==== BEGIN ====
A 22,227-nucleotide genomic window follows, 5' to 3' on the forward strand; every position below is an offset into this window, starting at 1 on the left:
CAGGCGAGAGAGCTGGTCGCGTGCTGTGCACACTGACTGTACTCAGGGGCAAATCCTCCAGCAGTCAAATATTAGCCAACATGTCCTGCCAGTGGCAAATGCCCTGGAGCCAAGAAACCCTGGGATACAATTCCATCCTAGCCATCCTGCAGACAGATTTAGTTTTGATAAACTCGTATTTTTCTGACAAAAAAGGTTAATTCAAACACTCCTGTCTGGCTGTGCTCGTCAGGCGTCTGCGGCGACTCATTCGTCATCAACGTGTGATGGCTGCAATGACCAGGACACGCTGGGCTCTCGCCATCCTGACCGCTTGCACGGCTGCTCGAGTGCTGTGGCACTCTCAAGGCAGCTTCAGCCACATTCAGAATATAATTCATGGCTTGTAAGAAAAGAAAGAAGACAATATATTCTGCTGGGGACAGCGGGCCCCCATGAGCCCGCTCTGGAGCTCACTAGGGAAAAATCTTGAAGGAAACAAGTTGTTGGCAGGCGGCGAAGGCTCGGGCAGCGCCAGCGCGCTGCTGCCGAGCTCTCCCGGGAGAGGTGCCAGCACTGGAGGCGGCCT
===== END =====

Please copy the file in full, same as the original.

A 22,227-nucleotide genomic window follows, 5' to 3' on the forward strand; every position below is an offset into this window, starting at 1 on the left:
CAGGCGAGAGAGCTGGTCGCGTGCTGTGCACACTGACTGTACTCAGGGGCAAATCCTCCAGCAGTCAAATATTAGCCAACATGTCCTGCCAGTGGCAAATGCCCTGGAGCCAAGAAACCCTGGGATACAATTCCATCCTAGCCATCCTGCAGACAGATTTAGTTTTGATAAACTCGTATTTTTCTGACAAAAAAGGTTAATTCAAACACTCCTGTCTGGCTGTGCTCGTCAGGCGTCTGCGGCGACTCATTCGTCATCAACGTGTGATGGCTGCAATGACCAGGACACGCTGGGCTCTCGCCATCCTGACCGCTTGCACGGCTGCTCGAGTGCTGTGGCACTCTCAAGGCAGCTTCAGCCACATTCAGAATATAATTCATGGCTTGTAAGAAAAGAAAGAAGACAATATATTCTGCTGGGGACAGCGGGCCCCCATGAGCCCGCTCTGGAGCTCACTAGGGAAAAATCTTGAAGGAAACAAGTTGTTGGCAGGCGGCGAAGGCTCGGGCAGCGCCAGCGCGCTGCTGCCGAGCTCTCCCGGGAGAGGTGCCAGCACTGGAGGCGGCCT